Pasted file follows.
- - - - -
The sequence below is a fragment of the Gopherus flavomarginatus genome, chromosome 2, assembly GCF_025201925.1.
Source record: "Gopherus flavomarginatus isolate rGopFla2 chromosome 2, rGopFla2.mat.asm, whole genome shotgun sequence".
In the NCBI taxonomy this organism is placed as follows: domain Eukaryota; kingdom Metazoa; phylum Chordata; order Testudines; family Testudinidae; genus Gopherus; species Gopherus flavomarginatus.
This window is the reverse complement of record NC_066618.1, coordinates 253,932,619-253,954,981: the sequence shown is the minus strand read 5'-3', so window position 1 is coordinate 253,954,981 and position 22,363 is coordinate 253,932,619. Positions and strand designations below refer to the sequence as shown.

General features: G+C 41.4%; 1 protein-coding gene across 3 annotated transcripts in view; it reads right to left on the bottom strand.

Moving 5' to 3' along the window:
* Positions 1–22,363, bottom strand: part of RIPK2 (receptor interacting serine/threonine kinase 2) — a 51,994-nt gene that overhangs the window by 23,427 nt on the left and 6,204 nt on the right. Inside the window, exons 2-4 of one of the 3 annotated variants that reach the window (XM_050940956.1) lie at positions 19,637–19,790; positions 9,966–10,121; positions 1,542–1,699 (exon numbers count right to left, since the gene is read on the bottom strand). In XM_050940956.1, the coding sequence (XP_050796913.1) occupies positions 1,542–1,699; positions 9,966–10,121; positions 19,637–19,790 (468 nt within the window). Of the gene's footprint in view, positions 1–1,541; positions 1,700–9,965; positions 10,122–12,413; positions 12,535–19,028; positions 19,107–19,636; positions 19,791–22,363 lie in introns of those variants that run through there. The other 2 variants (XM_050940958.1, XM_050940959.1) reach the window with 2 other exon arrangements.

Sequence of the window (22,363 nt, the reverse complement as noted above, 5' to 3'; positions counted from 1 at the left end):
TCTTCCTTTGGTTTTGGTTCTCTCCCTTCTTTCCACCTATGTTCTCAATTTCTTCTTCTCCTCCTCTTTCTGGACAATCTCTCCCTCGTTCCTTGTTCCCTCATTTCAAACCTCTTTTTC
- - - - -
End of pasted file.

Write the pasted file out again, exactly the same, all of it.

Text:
The sequence below is a fragment of the Gopherus flavomarginatus genome, chromosome 2, assembly GCF_025201925.1.
Source record: "Gopherus flavomarginatus isolate rGopFla2 chromosome 2, rGopFla2.mat.asm, whole genome shotgun sequence".
In the NCBI taxonomy this organism is placed as follows: domain Eukaryota; kingdom Metazoa; phylum Chordata; order Testudines; family Testudinidae; genus Gopherus; species Gopherus flavomarginatus.
This window is the reverse complement of record NC_066618.1, coordinates 253,932,619-253,954,981: the sequence shown is the minus strand read 5'-3', so window position 1 is coordinate 253,954,981 and position 22,363 is coordinate 253,932,619. Positions and strand designations below refer to the sequence as shown.

General features: G+C 41.4%; 1 protein-coding gene across 3 annotated transcripts in view; it reads right to left on the bottom strand.

Moving 5' to 3' along the window:
* Positions 1–22,363, bottom strand: part of RIPK2 (receptor interacting serine/threonine kinase 2) — a 51,994-nt gene that overhangs the window by 23,427 nt on the left and 6,204 nt on the right. Inside the window, exons 2-4 of one of the 3 annotated variants that reach the window (XM_050940956.1) lie at positions 19,637–19,790; positions 9,966–10,121; positions 1,542–1,699 (exon numbers count right to left, since the gene is read on the bottom strand). In XM_050940956.1, the coding sequence (XP_050796913.1) occupies positions 1,542–1,699; positions 9,966–10,121; positions 19,637–19,790 (468 nt within the window). Of the gene's footprint in view, positions 1–1,541; positions 1,700–9,965; positions 10,122–12,413; positions 12,535–19,028; positions 19,107–19,636; positions 19,791–22,363 lie in introns of those variants that run through there. The other 2 variants (XM_050940958.1, XM_050940959.1) reach the window with 2 other exon arrangements.

Sequence of the window (22,363 nt, the reverse complement as noted above, 5' to 3'; positions counted from 1 at the left end):
TCTTCCTTTGGTTTTGGTTCTCTCCCTTCTTTCCACCTATGTTCTCAATTTCTTCTTCTCCTCCTCTTTCTGGACAATCTCTCCCTCGTTCCTTGTTCCCTCATTTCAAACCTCTTTTTC